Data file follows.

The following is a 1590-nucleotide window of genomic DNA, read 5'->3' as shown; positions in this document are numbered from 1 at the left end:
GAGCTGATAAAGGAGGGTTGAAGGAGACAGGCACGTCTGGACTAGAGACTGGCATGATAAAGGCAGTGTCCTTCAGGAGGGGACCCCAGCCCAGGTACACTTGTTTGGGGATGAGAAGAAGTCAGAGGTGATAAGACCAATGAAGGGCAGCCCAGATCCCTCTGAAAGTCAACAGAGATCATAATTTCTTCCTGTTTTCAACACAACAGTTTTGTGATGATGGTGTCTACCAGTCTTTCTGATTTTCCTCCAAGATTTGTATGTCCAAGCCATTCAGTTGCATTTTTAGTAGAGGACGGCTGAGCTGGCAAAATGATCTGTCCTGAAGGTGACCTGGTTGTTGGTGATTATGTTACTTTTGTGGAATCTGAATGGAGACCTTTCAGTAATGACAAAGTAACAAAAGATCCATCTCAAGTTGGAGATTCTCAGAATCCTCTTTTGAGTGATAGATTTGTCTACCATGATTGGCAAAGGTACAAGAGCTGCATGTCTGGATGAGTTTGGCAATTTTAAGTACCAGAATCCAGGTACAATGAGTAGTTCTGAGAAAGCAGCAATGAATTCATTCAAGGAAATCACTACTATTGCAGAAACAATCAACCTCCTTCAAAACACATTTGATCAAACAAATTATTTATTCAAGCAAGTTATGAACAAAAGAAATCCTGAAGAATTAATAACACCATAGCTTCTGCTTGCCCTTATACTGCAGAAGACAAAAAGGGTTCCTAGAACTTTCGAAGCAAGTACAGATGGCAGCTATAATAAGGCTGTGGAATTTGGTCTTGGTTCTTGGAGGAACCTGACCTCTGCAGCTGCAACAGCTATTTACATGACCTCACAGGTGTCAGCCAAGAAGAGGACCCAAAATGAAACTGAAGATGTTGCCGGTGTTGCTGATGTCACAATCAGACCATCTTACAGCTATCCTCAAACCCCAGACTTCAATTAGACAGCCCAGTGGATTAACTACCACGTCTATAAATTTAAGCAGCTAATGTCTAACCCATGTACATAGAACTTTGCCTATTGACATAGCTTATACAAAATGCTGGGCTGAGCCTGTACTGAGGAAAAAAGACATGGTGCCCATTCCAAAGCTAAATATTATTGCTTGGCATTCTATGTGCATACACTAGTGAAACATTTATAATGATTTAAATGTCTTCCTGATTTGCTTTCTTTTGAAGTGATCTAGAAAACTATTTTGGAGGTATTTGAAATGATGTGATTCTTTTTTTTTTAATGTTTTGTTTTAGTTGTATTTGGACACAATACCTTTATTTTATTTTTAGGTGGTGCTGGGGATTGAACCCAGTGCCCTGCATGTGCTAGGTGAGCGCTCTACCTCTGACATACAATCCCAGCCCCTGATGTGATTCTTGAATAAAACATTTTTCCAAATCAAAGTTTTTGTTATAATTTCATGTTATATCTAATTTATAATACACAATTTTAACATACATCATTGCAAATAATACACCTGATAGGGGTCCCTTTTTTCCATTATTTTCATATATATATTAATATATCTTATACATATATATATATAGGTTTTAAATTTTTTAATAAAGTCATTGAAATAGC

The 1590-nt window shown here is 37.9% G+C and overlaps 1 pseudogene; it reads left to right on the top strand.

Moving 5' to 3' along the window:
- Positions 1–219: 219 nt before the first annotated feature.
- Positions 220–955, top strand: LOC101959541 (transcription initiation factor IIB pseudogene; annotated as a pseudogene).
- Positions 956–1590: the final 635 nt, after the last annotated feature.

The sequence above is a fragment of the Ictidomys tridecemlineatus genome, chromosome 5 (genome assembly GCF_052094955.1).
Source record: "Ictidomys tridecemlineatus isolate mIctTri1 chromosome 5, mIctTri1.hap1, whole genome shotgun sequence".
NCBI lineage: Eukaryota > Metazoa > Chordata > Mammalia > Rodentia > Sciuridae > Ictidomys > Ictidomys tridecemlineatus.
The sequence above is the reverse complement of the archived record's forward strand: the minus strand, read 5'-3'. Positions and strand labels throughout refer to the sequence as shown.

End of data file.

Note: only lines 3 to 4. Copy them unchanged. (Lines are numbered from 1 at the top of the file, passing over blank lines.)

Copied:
The 1590-nt window shown here is 37.9% G+C and overlaps 1 pseudogene; it reads left to right on the top strand.

Moving 5' to 3' along the window: